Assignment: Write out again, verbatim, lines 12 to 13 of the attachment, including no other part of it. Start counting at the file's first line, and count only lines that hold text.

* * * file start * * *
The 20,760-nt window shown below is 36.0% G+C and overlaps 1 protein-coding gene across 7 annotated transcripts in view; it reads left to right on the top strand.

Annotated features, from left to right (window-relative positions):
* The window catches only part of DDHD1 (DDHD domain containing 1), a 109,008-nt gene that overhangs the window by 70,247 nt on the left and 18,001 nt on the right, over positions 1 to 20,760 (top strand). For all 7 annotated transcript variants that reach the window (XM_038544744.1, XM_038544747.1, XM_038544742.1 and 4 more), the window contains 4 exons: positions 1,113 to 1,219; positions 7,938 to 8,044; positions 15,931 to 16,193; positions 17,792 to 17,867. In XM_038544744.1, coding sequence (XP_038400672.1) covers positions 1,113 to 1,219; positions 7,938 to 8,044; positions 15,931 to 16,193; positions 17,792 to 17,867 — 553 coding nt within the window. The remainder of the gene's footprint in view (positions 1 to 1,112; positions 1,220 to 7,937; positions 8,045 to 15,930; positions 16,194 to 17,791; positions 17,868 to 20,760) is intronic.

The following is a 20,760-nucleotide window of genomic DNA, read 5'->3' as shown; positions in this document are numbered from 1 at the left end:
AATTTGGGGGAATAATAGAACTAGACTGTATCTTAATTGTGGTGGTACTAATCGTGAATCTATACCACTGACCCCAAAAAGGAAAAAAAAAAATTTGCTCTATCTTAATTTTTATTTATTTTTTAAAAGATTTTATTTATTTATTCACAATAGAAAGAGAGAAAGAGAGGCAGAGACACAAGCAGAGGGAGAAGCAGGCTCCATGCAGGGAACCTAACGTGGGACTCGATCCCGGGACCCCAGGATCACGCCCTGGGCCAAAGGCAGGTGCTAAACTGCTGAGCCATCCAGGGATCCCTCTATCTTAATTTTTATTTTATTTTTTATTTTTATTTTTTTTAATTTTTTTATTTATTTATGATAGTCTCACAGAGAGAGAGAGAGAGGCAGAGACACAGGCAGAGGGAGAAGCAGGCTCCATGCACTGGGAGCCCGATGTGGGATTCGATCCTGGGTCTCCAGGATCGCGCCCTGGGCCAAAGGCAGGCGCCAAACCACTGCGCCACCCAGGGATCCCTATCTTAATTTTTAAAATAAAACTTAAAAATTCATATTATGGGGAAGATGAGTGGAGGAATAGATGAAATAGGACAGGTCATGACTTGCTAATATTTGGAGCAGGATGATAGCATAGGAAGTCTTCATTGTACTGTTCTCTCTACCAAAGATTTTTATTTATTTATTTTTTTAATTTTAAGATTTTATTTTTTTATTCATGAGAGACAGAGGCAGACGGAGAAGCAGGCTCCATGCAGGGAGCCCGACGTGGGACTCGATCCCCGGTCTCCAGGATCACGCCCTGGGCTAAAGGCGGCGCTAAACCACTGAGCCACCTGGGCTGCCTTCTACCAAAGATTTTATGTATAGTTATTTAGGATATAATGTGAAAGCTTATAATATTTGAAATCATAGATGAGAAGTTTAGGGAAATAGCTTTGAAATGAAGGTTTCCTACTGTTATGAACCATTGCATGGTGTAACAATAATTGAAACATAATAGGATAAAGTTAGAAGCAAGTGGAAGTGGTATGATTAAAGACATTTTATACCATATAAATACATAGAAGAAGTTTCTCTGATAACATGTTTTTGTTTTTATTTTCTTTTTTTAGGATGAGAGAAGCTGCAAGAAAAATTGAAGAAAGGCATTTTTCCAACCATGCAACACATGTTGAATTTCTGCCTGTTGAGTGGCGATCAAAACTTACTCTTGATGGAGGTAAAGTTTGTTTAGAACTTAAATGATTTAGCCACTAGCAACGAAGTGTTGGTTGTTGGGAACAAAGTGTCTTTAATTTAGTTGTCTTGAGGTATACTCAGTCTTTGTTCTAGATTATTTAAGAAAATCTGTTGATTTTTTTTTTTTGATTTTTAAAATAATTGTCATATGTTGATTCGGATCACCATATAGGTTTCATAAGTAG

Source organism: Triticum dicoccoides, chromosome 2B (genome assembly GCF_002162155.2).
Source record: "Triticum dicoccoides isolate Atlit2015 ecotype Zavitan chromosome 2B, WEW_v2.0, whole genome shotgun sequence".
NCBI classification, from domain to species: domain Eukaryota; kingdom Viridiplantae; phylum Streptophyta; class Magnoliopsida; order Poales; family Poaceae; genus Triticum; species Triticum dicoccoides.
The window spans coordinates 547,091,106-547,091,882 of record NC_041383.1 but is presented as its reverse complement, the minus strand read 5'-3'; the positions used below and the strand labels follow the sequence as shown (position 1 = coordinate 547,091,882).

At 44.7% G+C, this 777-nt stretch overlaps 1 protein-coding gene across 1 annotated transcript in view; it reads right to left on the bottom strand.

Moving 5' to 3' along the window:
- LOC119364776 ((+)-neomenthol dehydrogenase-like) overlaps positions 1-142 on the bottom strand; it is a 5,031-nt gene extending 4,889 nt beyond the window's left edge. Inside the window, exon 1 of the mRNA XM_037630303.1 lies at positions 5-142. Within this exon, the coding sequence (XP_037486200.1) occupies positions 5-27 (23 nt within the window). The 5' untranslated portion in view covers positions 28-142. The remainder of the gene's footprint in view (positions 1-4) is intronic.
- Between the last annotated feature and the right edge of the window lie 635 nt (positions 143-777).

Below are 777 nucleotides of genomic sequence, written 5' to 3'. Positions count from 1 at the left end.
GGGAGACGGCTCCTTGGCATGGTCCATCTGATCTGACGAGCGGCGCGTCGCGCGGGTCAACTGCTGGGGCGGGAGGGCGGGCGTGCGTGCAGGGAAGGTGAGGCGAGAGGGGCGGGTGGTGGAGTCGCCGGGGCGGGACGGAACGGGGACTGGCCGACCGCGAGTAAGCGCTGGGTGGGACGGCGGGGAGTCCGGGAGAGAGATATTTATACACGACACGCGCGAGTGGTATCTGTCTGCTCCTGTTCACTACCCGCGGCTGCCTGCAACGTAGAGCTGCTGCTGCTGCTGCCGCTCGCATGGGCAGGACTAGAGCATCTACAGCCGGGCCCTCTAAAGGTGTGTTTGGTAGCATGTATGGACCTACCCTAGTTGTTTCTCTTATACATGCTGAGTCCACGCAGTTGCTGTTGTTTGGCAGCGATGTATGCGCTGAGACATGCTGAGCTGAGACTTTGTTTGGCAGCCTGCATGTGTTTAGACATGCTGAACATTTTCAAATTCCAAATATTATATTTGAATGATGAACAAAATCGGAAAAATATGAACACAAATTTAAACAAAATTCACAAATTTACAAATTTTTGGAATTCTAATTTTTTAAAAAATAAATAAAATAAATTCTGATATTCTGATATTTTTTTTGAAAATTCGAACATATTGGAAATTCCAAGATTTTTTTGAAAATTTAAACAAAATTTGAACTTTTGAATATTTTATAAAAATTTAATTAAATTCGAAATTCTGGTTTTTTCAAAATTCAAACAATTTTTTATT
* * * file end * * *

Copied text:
- LOC119364776 ((+)-neomenthol dehydrogenase-like) overlaps positions 1-142 on the bottom strand; it is a 5,031-nt gene extending 4,889 nt beyond the window's left edge. Inside the window, exon 1 of the mRNA XM_037630303.1 lies at positions 5-142. Within this exon, the coding sequence (XP_037486200.1) occupies positions 5-27 (23 nt within the window). The 5' untranslated portion in view covers positions 28-142. The remainder of the gene's footprint in view (positions 1-4) is intronic.
- Between the last annotated feature and the right edge of the window lie 635 nt (positions 143-777).